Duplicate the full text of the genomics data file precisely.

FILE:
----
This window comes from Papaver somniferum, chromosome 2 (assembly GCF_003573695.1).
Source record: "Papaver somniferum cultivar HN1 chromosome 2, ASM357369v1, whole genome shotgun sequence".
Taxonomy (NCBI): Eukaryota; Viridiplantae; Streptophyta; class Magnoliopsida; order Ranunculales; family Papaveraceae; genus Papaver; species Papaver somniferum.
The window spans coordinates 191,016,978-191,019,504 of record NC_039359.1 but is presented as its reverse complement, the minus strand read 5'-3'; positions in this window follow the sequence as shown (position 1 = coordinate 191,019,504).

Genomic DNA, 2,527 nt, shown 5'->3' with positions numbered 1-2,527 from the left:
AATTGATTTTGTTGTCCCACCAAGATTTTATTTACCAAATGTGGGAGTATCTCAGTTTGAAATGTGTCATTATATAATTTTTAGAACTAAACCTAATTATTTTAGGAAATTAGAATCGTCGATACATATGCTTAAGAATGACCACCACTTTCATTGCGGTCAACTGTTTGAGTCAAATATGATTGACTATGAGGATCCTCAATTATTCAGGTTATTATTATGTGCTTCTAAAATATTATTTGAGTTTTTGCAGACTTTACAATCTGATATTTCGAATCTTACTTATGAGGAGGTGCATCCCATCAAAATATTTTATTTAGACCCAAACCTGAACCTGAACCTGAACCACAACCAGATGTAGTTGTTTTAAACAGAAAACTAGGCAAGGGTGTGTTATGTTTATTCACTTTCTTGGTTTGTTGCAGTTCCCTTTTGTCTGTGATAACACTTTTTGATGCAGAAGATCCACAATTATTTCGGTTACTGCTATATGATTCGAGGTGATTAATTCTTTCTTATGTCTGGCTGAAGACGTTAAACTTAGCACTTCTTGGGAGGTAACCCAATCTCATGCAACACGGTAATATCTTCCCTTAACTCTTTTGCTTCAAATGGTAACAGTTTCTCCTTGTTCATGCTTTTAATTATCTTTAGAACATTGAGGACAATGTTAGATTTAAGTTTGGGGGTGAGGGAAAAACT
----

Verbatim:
This window comes from Papaver somniferum, chromosome 2 (assembly GCF_003573695.1).
Source record: "Papaver somniferum cultivar HN1 chromosome 2, ASM357369v1, whole genome shotgun sequence".
Taxonomy (NCBI): Eukaryota; Viridiplantae; Streptophyta; class Magnoliopsida; order Ranunculales; family Papaveraceae; genus Papaver; species Papaver somniferum.
The window spans coordinates 191,016,978-191,019,504 of record NC_039359.1 but is presented as its reverse complement, the minus strand read 5'-3'; positions in this window follow the sequence as shown (position 1 = coordinate 191,019,504).

Genomic DNA, 2,527 nt, shown 5'->3' with positions numbered 1-2,527 from the left:
AATTGATTTTGTTGTCCCACCAAGATTTTATTTACCAAATGTGGGAGTATCTCAGTTTGAAATGTGTCATTATATAATTTTTAGAACTAAACCTAATTATTTTAGGAAATTAGAATCGTCGATACATATGCTTAAGAATGACCACCACTTTCATTGCGGTCAACTGTTTGAGTCAAATATGATTGACTATGAGGATCCTCAATTATTCAGGTTATTATTATGTGCTTCTAAAATATTATTTGAGTTTTTGCAGACTTTACAATCTGATATTTCGAATCTTACTTATGAGGAGGTGCATCCCATCAAAATATTTTATTTAGACCCAAACCTGAACCTGAACCTGAACCACAACCAGATGTAGTTGTTTTAAACAGAAAACTAGGCAAGGGTGTGTTATGTTTATTCACTTTCTTGGTTTGTTGCAGTTCCCTTTTGTCTGTGATAACACTTTTTGATGCAGAAGATCCACAATTATTTCGGTTACTGCTATATGATTCGAGGTGATTAATTCTTTCTTATGTCTGGCTGAAGACGTTAAACTTAGCACTTCTTGGGAGGTAACCCAATCTCATGCAACACGGTAATATCTTCCCTTAACTCTTTTGCTTCAAATGGTAACAGTTTCTCCTTGTTCATGCTTTTAATTATCTTTAGAACATTGAGGACAATGTTAGATTTAAGTTTGGGGGTGAGGGAAAAACT